LATELY — 5 June 2004

On Smoking Bans

A number of places have re­cently banned smoking in places such as bars and restaurants. (Excellent BBC summary.) I can’t agree that this is a nec­es­sary move: to be sure, smoking in public places raises several public health, en­vi­ron­men­tal cleanliness, and em­ployer li­a­bil­ity issues, but in all cases, I think, these can be re­solved by less in­va­sive and less drastic means that a total ban.

I do believe that gov­ern­ments should support those who wish to live their lives without having to breathe smoke. As such, places no regular person can rea­son­ably avoid–such as airports, railway stations, gov­ern­ment buildings–should be smoke free. I also think that work­places should be re­quired to be smoke-free (well, most of them), as should shop­ping malls. Shop­ping malls are close to my limit, though, and bars and restau­rants are very much over it: there are very many bars and restaurants, and I do not think it nec­es­sary that all of them be smoke-free. (There is no “right” to a smoke-less dining ex­pe­ri­ence every­where one choose to eat anymore than there is a “right” to kosher food, pleas­ant music, or a welcome for babies.) It is rea­son­able for non-smokers to expect a choice–but any more than this is an un­nec­es­sary imposition.

The problem, of course, is that at present, most bars and restau­rants do allow smoking: non-smokers don’t get no choice. What should gov­ern­ments do? Even though the market was for some reason by itself not able to “generate” large numbers of non-smoking restau­rants (well at least non-fast-food ones: I’d be in­ter­ested to know economists’ thoughts on why this is), there is un­doubtably con­sid­er­able public support for the non-smoking venues. It there­fore seems likely that if the gov­ern­ment were to impose a “smoking tax” (of suf­fi­cient cost), a large number of venues would not pay, and thereby becomes non-smoking venues. This would au­to­mat­i­cally produce choice for non-smokers, as well as have the ad­di­tional benefit of dis­cour­ag­ing smoking in cir­cum­stances where it bothers others (since the cost of the tax would be passed on to smokers). (Cigarettes cur­rently attract the same tax whether they are smoked dis­cretely at home, or breathed di­rectly into the lungs of babies…)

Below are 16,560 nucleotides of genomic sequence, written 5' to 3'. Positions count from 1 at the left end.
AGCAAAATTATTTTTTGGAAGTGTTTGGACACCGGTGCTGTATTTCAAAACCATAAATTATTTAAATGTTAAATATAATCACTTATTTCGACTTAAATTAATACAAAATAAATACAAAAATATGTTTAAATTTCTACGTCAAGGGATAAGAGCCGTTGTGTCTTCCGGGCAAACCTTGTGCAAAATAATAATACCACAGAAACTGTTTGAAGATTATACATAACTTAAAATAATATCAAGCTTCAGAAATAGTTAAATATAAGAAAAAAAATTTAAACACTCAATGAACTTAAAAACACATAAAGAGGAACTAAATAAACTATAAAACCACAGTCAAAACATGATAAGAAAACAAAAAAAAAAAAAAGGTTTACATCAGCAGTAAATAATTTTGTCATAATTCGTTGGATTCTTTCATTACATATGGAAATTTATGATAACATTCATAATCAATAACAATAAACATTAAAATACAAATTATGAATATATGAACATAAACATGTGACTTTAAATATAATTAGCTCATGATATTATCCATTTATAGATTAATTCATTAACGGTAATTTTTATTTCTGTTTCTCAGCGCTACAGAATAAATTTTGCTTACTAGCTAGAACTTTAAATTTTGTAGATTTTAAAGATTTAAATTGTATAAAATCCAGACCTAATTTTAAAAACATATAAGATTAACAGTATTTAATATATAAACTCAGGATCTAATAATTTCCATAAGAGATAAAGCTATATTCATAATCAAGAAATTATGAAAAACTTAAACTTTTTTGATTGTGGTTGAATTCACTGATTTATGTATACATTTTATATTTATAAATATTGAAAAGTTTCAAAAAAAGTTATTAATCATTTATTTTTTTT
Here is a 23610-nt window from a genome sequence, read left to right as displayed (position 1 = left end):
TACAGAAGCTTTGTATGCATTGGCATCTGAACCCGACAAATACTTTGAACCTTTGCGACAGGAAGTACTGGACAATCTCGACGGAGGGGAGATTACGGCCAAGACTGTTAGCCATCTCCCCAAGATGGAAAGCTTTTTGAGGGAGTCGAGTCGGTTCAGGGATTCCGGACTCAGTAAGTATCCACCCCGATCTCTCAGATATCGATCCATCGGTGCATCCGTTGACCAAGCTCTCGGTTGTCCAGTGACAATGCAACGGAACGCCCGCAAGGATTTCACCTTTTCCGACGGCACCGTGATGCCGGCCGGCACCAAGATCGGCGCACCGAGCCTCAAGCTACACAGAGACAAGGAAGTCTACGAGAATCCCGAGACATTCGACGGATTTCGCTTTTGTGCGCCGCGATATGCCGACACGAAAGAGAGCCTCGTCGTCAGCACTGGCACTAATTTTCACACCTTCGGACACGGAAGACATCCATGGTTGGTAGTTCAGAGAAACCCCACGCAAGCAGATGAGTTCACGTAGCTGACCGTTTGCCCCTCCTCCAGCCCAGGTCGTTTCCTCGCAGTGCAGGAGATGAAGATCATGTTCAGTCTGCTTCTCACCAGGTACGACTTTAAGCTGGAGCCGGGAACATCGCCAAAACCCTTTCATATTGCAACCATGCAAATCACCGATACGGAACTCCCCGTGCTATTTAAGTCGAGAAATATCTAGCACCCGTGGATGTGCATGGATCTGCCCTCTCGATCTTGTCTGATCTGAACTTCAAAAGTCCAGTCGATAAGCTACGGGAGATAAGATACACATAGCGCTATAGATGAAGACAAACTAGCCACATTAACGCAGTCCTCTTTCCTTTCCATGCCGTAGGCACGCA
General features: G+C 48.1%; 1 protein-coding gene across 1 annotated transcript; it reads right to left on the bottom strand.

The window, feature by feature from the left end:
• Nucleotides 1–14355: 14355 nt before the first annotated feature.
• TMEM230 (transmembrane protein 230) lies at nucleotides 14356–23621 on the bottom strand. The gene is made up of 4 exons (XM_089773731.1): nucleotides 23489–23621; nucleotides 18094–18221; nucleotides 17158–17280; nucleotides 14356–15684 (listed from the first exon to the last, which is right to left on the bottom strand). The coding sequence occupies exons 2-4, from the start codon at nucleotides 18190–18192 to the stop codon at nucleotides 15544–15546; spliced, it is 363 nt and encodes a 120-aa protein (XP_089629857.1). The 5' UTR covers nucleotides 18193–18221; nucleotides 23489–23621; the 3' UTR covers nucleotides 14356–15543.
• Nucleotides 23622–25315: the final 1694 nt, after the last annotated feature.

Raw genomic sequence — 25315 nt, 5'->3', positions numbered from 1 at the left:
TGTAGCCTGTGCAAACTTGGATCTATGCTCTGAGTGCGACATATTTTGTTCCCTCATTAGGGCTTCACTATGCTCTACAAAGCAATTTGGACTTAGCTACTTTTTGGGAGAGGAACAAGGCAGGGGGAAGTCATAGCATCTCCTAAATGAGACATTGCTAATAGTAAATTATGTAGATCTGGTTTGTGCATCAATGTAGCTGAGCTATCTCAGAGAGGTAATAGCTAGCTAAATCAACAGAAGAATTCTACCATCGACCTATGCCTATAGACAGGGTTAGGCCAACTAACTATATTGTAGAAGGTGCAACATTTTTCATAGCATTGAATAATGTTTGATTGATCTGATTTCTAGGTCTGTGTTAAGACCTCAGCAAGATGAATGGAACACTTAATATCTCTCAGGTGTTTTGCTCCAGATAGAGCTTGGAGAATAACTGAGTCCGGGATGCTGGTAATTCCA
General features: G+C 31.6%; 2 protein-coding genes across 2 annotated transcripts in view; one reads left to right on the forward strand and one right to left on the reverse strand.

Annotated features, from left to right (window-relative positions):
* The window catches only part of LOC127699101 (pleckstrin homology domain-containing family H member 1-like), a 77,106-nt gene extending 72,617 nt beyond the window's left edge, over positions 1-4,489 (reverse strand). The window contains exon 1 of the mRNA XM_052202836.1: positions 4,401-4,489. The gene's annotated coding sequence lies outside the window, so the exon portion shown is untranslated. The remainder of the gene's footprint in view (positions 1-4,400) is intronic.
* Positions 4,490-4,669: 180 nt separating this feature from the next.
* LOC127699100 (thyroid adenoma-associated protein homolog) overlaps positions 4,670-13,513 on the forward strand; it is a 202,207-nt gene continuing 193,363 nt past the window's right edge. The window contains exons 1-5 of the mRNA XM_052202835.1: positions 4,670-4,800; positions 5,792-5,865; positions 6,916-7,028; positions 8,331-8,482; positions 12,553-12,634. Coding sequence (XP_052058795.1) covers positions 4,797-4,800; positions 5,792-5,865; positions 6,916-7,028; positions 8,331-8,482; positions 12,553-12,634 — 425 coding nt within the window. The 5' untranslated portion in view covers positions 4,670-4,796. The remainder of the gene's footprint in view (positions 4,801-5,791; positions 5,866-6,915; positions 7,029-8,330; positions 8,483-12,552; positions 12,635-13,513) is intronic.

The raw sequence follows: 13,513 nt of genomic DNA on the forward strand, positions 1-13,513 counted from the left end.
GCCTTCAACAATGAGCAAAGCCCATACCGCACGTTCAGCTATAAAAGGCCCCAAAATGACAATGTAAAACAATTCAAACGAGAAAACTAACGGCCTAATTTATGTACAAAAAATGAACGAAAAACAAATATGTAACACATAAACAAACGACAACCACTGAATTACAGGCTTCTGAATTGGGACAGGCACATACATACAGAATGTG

A large number of non-smoking bars, restau­rants and pubs would also produce choice for those who work in hospitality. (This is the other main objection: that no worker should be sub­jected to passive smoke.) However, it would remain the case that some would still work in a smokey environment. Should any­thing be done about this? I don’t think so–but I’m not com­pletely sure. It’s true that we make no par­tic­u­lar effort to ensure that all jobs are equally safe (crab fishing in Alaska seems to be the most dan­ger­ous in the U.S.): in most cases, we seem com­fort­able with the notion that if workers are in greater risk, an ap­pro­pri­ate com­pen­sa­tion is greater pay. But would hos­pi­tal­ity workers demand greater pay? (Are they in the po­si­tion to?) Does it matter if they do not? Would the gov­ern­ment need to mandate that, say, workers in smokey venues be paid 10% more?